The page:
Letter-sound correspondence, phonemic awareness, and the development of literacy
Letter-sound correspondence refers to the identification of sounds associated with individual letters and letter combinations. This is the point in a child's development of literacy where phonemic awareness begins to overlap with orthographic awareness and reading.
All of the developmental stages of phonemic awareness prior to this one have dealt exclusively with sounds and sound combinations. Now we start on letters.
Working at the receptive level is easier, so I always start with that to increase the child's chance of being successful. Then I introduce the expressive level and work on both until the child has mastered the receptive level, then I focus on the expressive level.
Receptive identification of single letter sounds
To practice this skill, you can use the same train set or puppet you used for some of the earlier stages. Instead of colored blocks or tokens, however, you'll be using letters. These can be small cards with letters printed on them, alphabet refrigerator magnets, Scrabble tiles, etc. If you prefer something edible, you can also try alphabet soup or Alpha-Bits cereal.
Place a few letters in front of your child (start with three or four, and increase it as your child becomes more comfortable with the activity). Pronounce the sound made by one of the letters, not the name of the letter, and have the child pick up the letter and put it on the train (or feed it to the puppet, or eat it, depending on which activity you are using).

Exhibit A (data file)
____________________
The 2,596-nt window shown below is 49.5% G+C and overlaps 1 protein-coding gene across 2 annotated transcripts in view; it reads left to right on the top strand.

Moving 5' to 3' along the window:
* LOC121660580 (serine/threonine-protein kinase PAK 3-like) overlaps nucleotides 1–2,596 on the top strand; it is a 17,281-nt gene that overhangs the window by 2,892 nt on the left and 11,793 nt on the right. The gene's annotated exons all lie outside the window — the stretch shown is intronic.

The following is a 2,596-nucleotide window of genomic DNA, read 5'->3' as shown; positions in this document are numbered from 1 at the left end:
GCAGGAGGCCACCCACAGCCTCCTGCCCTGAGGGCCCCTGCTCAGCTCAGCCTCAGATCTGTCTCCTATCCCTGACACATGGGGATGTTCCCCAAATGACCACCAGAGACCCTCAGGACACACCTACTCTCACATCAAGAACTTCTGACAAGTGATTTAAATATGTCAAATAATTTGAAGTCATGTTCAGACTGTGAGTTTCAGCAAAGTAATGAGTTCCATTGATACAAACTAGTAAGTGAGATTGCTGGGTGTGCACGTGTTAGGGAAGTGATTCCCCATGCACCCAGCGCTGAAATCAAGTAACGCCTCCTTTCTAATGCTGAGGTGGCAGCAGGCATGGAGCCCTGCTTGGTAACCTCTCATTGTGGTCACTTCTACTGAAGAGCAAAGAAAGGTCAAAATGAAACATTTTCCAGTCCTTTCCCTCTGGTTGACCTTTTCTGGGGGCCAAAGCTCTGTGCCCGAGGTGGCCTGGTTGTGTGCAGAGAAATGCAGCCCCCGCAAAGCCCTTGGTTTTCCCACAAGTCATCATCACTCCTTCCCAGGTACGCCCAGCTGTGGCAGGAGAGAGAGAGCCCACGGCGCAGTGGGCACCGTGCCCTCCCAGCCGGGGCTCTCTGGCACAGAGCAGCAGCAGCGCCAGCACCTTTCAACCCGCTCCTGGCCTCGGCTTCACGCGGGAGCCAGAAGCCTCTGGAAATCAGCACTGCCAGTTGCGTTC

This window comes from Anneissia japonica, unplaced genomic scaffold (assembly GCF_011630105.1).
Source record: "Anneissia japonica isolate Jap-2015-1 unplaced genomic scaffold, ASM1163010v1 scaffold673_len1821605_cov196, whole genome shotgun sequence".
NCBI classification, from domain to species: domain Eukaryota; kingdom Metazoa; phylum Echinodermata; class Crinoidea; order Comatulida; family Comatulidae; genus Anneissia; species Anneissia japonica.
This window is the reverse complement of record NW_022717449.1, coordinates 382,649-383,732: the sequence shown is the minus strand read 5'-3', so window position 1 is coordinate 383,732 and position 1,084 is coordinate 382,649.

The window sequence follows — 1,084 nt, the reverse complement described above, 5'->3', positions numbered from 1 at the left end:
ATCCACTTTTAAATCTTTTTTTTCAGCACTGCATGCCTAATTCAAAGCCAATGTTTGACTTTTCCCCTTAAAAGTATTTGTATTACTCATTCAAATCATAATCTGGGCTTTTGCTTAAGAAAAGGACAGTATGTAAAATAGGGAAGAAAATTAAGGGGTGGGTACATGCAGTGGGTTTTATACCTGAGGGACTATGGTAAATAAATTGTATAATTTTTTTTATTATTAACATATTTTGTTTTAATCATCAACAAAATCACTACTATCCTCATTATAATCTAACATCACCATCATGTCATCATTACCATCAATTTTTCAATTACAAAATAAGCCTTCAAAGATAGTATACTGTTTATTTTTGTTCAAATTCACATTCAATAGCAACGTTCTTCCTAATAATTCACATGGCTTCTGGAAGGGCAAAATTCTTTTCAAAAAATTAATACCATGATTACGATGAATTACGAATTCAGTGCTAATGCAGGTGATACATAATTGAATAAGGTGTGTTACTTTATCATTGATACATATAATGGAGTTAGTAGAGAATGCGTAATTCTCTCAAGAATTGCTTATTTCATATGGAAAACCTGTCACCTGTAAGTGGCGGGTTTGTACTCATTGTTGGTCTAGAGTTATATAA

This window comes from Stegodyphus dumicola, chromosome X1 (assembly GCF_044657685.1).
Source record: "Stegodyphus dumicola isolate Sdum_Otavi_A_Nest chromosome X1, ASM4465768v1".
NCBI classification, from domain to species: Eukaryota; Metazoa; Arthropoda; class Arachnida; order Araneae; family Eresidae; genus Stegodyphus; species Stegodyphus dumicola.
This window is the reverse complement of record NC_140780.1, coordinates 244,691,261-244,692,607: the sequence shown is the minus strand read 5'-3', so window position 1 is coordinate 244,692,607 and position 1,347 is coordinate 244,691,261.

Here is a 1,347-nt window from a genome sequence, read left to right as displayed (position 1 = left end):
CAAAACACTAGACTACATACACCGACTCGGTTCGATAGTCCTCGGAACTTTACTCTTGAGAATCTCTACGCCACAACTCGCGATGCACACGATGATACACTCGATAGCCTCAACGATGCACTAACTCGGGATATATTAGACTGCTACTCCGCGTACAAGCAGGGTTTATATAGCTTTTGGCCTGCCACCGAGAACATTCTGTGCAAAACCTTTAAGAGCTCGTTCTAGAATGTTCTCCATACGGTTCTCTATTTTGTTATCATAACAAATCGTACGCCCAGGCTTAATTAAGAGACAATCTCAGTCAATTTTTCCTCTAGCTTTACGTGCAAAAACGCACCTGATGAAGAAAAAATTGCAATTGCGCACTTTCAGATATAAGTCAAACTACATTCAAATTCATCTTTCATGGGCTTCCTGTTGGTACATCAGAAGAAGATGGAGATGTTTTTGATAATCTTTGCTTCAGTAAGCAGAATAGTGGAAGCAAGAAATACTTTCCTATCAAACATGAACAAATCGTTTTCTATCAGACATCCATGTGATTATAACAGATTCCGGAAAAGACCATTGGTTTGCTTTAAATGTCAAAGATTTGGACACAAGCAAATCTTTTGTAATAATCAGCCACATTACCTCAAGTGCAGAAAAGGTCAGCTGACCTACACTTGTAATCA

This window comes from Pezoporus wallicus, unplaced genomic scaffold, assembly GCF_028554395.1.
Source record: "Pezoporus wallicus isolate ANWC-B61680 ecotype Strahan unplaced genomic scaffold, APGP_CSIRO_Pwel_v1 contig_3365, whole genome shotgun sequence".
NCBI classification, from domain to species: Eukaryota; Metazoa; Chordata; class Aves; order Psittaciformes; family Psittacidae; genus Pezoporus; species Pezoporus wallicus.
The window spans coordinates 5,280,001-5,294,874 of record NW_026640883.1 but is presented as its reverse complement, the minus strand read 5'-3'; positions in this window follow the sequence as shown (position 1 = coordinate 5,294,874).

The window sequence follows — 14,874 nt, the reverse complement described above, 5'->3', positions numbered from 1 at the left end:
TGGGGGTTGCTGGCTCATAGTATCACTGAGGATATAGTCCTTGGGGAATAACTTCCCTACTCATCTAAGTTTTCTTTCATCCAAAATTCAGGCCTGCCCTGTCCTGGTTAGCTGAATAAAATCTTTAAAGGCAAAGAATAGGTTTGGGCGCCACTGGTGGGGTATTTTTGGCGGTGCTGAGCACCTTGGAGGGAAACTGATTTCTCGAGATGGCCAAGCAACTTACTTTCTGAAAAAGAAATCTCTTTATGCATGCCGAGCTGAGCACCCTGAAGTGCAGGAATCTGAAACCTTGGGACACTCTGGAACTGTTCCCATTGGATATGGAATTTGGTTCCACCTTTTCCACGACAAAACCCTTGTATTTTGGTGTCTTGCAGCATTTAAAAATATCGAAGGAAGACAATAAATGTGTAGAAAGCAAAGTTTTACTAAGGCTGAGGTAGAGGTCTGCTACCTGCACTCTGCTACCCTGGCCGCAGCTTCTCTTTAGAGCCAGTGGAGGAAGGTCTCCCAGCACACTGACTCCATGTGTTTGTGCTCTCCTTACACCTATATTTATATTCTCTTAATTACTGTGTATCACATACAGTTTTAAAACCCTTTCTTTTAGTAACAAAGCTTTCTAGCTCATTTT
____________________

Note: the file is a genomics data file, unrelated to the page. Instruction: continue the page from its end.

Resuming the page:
It is appropriate at this stage to include combinations that represent single sounds, such as SH, CH, TH, OY, OW, AY, OE, and so on. You might want to leave out Q and X at first, since they represent 2-sound sequences. Also, keep in mind that the letter C does not have a sound of its own, so if you put it out at the same time as K or S, things might get confusing.
Expressive identification of single letter sounds
To practice this skill, you can use the same activities, but present one letter at a time and have your child make the sound the letter represents. After making the sound, the child loads, feeds, or eats the letter, depending on which activity you are using.
Once your child is fairly comfortable identifying letter-sound correspondences, it's time to move on the the next stage, which is phonetic reading.
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